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Heightened public concerns raise hope for parents of stolen children

2014-11-20 13:09 Xinhua Web Editor: Gu Liping

Feng Jianlin has never lost hope that one day he will be reunited with his daughter, who has been missing for six years.

"As more and more people join the campaign to trace lost children nationwide, [I realize] I am not alone," he said.

The issue of child abduction has once again come to the fore as Universal Children's Day falls on Thursday.

In recent years, aside from the government's efforts, the development of online social networks in China has mobilized the grassroots to join the campaign.

Feng, 40, lives in north China's Shanxi Province. On March 20, 2008, his daughter, who was nine years old at the time, went to school after lunch and never came home.

Police concluded that the girl was snatched.

"It was like looking for a needle in a haystack," Feng explained, "I put notices in newspapers and on television and distributed flyers on the streets. But, all my efforts seemed in vain."

However, Feng says the Internet was a sort of silver lining, as it made it possible for people from different parts of the country to join the search.

In 2010, Feng set up a website to connect with volunteers, police and the media in an effort to locate his daughter and other missing children. So far it has returned 14 children to their families.

Yu Jianrong, from the Chinese Academy of Social Sciences, set up an account on the Twitter-like Sina Weibo at the beginning of 2011. It was this account that really exposed the cause to the nation

In the hope that parents would recognize their children, he asked the public to post photographs of child beggars.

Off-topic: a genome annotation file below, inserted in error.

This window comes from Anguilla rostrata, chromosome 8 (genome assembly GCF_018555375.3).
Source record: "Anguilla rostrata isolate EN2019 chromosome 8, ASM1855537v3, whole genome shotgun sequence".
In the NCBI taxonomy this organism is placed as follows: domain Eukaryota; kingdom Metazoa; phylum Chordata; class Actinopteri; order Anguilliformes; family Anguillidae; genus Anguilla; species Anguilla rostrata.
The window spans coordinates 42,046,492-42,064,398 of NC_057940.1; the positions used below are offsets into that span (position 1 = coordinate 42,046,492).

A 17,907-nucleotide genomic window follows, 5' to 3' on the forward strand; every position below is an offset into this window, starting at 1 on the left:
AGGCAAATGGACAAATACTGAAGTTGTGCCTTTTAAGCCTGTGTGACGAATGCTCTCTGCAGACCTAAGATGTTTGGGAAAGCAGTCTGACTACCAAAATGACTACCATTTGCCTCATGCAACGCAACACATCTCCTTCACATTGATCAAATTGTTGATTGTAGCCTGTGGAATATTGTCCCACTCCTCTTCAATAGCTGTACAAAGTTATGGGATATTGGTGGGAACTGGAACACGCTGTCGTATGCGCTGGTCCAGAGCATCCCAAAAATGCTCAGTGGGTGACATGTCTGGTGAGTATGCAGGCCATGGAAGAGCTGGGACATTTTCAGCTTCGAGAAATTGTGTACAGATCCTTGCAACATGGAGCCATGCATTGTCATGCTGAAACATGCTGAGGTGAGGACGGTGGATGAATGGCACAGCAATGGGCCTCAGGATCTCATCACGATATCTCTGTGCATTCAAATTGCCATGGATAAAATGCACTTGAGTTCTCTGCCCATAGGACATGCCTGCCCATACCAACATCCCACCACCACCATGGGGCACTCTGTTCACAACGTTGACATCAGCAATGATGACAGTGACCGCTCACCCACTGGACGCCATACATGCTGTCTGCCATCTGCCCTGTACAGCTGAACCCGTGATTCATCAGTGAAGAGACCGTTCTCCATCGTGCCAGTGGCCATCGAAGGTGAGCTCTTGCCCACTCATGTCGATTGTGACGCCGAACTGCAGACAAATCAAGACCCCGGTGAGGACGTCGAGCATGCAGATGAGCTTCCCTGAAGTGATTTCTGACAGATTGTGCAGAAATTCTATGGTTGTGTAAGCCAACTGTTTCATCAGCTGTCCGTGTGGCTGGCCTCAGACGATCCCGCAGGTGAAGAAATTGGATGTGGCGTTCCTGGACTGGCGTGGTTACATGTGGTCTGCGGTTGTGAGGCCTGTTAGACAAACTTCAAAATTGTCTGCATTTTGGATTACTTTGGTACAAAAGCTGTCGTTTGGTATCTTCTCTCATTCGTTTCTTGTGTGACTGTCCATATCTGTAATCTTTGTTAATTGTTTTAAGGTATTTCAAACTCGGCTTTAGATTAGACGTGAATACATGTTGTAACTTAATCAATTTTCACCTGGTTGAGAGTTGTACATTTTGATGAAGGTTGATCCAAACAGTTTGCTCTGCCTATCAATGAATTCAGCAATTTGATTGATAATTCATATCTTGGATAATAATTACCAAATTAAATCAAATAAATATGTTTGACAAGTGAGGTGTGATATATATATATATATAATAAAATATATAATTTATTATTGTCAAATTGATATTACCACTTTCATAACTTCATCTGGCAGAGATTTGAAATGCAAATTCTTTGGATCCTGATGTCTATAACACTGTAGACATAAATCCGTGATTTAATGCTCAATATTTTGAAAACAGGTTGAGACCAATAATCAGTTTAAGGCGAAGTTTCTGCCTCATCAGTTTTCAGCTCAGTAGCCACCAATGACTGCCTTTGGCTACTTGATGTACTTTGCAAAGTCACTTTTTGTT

The account has 34,469 followers.

One success story is that of Peng Gaofeng. Peng's son was snatched in March 2008 in Shenzhen, Guangdong Province, but the child was spotted in February 2011 by a man who had seen the boy's picture circulating on Weibo.

The website baobeihuijia.com, which means "baby back home", was established in 2007, and is another major website for parents searching for their abducted children. Website founder Zhang Baoyan said that the site had more than 20,000 registered volunteers.

Over the course of five years, Wei Ji, from Nanchang, Jiangxi Province, travelled across the country, voluntarily, searching for abducted children. Before his untimely death in January this year, he had successfully helped to reunite over 60 families with their children.

The government has also played an important role in addressing the issue, with campaigns to bust trafficking rings and to locate abducted children.

The State Council issued the first state-level abduction action plan in 2007, which ordered governments of all levels to cooperate with the relevant social forces to establish comprehensive mechanisms to address the abduction of women and children from 2008 to 2012.

In 2013, the second anti-abduction plan was launched by the central government in order to improve the mechanism for the period of 2013 to 2020.

Additionally, the Public Security Ministry set up a DNA database in April 2009 to assist the search. The database includes DNA from the parents of abducted children and samples will be taken from suspected-stolen children or vagrant children with an unclear background.

In 2013, 2,765 child abduction cases were handled by the authorities and 631 children found their birth parents through the database, according to statistics from the State Council.

However, despite the efforts, some say more must be done.

"Prevention is more important that action after the fact. We should try our best to prevent this kind of tragedy from happening again," Feng said.

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